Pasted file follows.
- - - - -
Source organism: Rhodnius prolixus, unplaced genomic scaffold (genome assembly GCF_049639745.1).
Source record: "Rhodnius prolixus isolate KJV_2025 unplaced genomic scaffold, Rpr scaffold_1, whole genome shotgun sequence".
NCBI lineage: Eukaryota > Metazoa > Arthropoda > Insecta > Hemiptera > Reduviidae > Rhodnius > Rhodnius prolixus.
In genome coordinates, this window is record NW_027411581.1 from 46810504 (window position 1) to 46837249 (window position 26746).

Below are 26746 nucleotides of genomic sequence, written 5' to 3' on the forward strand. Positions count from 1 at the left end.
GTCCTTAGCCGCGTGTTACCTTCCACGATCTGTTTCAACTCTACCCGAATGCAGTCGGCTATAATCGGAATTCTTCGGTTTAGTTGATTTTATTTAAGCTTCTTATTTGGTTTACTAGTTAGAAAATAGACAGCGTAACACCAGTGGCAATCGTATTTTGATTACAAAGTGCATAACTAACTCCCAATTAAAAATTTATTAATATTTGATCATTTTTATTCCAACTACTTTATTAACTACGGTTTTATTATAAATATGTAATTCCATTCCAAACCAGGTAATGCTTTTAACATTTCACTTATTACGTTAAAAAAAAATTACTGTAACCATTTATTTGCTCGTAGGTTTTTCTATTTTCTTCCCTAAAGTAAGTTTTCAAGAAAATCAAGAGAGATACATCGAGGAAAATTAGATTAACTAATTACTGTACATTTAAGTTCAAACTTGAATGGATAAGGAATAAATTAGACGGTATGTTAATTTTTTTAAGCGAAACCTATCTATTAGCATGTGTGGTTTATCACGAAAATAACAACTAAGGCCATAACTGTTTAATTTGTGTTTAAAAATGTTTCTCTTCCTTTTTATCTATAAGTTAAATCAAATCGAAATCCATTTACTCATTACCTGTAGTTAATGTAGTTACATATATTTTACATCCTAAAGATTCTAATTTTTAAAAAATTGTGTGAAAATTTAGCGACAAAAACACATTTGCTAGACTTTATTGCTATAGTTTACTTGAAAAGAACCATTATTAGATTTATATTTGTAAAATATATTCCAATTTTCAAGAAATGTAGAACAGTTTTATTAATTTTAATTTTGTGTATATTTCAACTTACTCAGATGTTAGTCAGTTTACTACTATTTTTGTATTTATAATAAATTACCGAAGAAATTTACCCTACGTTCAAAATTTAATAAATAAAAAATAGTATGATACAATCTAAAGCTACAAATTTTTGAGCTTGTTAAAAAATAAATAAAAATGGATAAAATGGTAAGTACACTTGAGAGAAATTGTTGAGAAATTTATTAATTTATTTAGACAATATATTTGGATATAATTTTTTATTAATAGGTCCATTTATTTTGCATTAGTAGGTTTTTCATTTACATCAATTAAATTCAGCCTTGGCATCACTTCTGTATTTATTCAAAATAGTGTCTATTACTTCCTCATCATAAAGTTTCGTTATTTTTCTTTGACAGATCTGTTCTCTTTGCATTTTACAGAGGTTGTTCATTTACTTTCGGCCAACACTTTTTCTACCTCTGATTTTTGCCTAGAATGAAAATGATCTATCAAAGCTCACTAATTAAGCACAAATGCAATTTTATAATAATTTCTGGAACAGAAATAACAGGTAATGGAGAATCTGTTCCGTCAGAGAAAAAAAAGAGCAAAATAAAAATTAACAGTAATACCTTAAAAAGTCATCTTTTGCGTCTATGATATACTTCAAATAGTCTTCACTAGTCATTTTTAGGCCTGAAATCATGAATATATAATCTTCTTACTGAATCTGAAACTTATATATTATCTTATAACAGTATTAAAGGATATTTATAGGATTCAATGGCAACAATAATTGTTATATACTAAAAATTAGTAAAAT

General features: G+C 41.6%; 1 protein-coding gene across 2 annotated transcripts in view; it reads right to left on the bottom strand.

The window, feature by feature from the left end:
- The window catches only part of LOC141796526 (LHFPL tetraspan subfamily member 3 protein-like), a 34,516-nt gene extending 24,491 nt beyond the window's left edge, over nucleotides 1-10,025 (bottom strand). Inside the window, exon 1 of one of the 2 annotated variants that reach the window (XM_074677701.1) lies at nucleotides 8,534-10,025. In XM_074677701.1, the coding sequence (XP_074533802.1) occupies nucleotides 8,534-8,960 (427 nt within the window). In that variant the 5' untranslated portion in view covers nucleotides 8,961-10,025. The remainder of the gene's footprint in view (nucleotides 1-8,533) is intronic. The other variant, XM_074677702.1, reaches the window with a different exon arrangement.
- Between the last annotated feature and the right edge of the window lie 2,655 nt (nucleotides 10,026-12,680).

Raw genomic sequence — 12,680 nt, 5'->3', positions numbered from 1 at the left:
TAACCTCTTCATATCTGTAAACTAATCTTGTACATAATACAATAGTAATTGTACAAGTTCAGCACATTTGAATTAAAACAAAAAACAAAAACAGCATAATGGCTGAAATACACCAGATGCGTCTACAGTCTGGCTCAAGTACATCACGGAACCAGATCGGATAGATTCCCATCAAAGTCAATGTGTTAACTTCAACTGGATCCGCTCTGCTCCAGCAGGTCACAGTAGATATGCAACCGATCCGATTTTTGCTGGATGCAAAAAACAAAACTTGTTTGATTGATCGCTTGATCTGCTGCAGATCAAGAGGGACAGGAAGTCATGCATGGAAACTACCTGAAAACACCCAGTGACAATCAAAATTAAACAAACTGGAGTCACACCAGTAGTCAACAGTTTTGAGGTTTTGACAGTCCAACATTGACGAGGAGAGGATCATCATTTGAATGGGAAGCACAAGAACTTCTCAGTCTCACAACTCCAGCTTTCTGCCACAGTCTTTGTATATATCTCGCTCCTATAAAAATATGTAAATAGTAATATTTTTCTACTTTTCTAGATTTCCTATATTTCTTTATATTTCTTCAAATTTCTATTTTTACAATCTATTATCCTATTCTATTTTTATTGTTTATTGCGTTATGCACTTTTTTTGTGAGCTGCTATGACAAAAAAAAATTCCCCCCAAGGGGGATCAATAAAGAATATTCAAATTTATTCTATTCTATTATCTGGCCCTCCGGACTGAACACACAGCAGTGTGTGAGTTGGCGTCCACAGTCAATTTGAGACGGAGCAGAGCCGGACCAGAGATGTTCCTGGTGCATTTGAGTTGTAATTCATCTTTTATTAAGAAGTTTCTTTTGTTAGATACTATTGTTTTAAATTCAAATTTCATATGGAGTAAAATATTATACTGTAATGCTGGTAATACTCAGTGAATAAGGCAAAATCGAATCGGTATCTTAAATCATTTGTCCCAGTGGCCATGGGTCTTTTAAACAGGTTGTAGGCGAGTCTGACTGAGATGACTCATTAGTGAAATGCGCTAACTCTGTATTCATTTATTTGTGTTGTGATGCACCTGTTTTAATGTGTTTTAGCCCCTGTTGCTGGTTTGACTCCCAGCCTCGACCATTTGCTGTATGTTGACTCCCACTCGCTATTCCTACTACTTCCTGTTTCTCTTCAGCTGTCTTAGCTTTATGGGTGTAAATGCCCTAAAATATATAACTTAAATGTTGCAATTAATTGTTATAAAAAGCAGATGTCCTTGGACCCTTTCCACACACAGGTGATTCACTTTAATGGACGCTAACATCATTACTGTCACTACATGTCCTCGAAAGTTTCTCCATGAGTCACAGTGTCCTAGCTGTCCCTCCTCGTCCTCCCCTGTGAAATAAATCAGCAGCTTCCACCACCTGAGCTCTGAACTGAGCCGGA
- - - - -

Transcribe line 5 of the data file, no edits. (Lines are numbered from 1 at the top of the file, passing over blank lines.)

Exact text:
Below are 26746 nucleotides of genomic sequence, written 5' to 3' on the forward strand. Positions count from 1 at the left end.